During the recent Israel-Palestinian Islamic Jihad (PIJ) conflict, Hamas, which controls the Gaza Strip, elected to remain on the sidelines and not directly join the fighting. This move exposed it to criticism from PIJ supporters from both within and beyond the Palestinian arena. As of this writing, Hamas has not addressed this criticism, stressing unity in the ranks and the coordination among the Palestinian resistance factions in the framework of the joint operations room in Gaza.
Taking an unusual tack, Yousuf Rizqa, former adviser to Hamas leader Ismail Haniyeh, wrote in his August 9, 2022 column in the Hamas-affiliated Filastin daily, under the headline "Conclusions and Lessons Learned from the August 5, 2022 Campaign," that the PIJ had made a mistake by allowing itself to be drawn into a confrontation at a time and place of Israel's choosing, thus handing the latter significant advantages. He added that threats from PIJ members – that were never even carried out – had been used as a pretext by Israel to justify its campaign against Gaza. Additionally, he said, the fact that some Palestinian factions had refrained from participating in the conflict had divided the ranks of the resistance, which also served Israel's interest.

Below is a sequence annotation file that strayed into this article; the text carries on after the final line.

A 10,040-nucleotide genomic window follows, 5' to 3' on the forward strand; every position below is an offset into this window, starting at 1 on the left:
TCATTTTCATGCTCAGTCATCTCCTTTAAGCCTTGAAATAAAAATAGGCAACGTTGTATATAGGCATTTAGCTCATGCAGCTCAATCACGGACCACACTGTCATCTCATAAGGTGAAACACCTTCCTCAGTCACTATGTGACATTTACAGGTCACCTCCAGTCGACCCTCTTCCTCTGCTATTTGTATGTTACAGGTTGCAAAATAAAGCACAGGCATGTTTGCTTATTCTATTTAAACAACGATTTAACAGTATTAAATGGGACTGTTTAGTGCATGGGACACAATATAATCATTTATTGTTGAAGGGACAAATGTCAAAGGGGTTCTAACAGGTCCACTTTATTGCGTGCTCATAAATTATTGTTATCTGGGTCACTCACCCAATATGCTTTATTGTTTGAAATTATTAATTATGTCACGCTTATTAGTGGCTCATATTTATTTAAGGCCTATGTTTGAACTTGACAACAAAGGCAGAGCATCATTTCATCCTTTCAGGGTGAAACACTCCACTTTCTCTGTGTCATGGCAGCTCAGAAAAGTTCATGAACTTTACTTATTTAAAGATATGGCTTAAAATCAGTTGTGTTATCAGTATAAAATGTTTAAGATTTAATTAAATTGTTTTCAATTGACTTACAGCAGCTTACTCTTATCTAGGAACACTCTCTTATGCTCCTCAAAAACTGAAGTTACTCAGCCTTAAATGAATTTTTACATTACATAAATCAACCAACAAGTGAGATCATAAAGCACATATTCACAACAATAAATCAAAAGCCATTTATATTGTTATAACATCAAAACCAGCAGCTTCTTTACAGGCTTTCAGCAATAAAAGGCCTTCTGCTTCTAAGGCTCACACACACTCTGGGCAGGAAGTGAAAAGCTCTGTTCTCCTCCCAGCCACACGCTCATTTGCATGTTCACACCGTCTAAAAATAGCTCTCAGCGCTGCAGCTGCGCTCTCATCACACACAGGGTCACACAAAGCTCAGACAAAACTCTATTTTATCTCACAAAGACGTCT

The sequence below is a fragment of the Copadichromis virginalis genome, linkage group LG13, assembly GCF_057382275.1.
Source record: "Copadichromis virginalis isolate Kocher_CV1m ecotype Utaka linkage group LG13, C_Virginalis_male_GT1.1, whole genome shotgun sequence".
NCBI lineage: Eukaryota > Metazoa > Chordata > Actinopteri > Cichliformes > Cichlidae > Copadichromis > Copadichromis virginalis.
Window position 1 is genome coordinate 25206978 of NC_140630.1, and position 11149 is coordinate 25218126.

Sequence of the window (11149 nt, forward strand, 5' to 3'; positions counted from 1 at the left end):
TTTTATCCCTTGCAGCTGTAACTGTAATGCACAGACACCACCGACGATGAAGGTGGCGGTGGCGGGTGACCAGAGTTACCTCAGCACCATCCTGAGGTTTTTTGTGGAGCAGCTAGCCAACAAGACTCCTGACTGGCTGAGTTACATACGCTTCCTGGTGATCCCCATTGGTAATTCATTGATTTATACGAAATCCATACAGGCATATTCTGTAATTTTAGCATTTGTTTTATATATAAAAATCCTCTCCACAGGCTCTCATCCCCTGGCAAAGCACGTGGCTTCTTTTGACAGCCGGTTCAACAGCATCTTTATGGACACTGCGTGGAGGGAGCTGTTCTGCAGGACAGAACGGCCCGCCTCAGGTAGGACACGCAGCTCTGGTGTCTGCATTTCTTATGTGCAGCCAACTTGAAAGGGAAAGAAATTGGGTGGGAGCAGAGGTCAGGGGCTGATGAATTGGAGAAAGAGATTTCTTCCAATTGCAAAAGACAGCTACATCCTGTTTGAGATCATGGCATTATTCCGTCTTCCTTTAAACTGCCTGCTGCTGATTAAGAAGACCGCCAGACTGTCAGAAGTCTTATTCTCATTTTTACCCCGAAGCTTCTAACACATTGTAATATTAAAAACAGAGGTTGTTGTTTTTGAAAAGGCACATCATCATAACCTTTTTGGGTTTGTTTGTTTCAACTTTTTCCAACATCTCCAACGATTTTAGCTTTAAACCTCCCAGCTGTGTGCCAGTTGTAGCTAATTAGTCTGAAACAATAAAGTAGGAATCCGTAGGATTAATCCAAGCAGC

Yousuf Rizqa (Source: Alresalah.ps, April 15, 2014)
The following are translated excerpts from Yousuf Rizqa's column in the Filastin daily:
"The recent campaign, which the Zionist enemy imposed on Gaza and specifically on the PIJ, lasted three days (Friday, Saturday, and Sunday). It began on Friday afternoon, August 5, 2022, and concluded at 11:30 on Sunday night [August 7], with the cessation of fighting, a return to calm, and the opening of the crossing points under the supervision of Egypt – which is doing all it can to free [the prisoners Khalil] Al-Awawdeh and Bassam Al-Saadi [whom the PIJ claims Israel agreed to release in the ceasefire deal].
"The campaign did not last long, and not all the resistance factions were directly involved, even though [their members] were present in the joint [operations] room to oversee the decision to fight [Israel], as was mentioned by members of the leadership.
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"The following lessons may be learned from this campaign:
"The enemy initiated the campaign with a surprise bombardment on the most important military figure in the PIJ's [military wing, the Al-Quds] Brigades. This attack on an home in the center of Gaza City killed him and his entourage. This means that this individual was under serious and accelerated Israeli surveillance, and under supportive surveillance by agents specifically tracking this leader, so that within minutes the enemy had won half the campaign.